An international team of researchers, which included Dr. Dirk Trauner from Ludwig-Maximilians-University Munich, has discovered a chemical that is able to temporarily restore vision in blind mice.
The new chemical is able to make normally "blind" cells, found in the retina, light sensitive. The new discovery, published on Thursday, July 26, in the journal Neuron, may someday help people affected by retinitis pigmentosa and age-related macular degeneration, two of the most common forms of blindness. The chemical AAQ (or acrylamide-azobenzene-quaternary ammonium) works as a photo-switch, binding to specific sites on the retina cells responsible for ion exchange. When exposed to light, it alters the ion flow in a way that it activates the neurons, allowing these retina cells to become light-sensitive, restoring vision in the process.
"The advantage of this approach is that it is a simple chemical, which means that you can change the dosage, you can use it in combination with other therapies, or you can discontinue the therapy if you don't like the results. As improved chemicals become available, you could offer them to patients. You can't do that when you surgically implant a chip or after you genetically modify somebody," said lead researcher Richard Kramer, from UC Berkeley, USA.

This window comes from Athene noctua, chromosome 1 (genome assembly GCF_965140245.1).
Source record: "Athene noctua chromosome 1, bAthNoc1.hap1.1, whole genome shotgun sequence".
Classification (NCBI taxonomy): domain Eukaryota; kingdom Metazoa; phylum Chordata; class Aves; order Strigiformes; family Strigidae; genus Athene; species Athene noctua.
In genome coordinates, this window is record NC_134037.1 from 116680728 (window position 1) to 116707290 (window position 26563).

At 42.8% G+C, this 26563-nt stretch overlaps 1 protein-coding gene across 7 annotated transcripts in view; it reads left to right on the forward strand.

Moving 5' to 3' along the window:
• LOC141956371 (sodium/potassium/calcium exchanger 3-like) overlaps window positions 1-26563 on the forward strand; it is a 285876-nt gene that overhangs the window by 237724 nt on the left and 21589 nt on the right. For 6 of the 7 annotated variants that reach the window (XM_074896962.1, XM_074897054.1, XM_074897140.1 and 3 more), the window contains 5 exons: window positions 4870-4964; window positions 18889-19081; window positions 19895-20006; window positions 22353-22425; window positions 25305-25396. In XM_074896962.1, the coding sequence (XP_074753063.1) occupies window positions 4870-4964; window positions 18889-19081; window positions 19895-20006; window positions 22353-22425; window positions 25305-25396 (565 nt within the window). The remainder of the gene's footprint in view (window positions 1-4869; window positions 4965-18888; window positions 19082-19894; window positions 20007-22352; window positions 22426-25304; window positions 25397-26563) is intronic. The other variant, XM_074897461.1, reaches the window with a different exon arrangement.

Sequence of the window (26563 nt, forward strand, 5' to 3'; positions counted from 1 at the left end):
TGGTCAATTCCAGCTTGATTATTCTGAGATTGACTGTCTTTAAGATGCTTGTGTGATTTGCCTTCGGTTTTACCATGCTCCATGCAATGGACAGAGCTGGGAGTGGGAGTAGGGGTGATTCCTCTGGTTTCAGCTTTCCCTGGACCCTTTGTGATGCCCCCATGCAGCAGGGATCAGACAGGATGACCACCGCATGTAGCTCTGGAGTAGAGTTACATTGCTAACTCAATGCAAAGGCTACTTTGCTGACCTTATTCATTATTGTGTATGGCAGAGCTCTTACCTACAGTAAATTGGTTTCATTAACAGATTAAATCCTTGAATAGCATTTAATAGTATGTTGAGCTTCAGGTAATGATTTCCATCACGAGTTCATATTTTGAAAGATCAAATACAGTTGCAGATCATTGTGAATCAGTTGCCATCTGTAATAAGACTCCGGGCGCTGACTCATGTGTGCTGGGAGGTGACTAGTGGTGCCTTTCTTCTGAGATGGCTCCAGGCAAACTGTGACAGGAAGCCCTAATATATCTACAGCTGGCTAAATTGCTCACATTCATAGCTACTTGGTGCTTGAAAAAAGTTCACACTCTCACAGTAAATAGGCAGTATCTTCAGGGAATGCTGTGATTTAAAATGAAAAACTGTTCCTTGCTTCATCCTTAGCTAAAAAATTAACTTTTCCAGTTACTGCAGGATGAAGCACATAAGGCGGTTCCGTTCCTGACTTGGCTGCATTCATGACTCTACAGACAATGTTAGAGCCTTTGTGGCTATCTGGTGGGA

The blind mice used in their experiment had specific genetic mutations that caused their rods and cones (the two basic photo-receptors found in the eyes) to die within a few months after birth. The researchers found that after injecting very small amounts of the chemical AAQ into the eyes of these mice. Once injected, the mice were able to see light, as confirmed by the light avoidance behaviour they showed, which would only be possible if they were able to see some light. Now researchers are testing an improved version of the chemical AAQ, one that is able to activate neurons for several days, rather than just a few hours. "This is what we are really excited about," Dr. Kramer said.
Original Article: Photochemical restoration of visual responses in blind mice.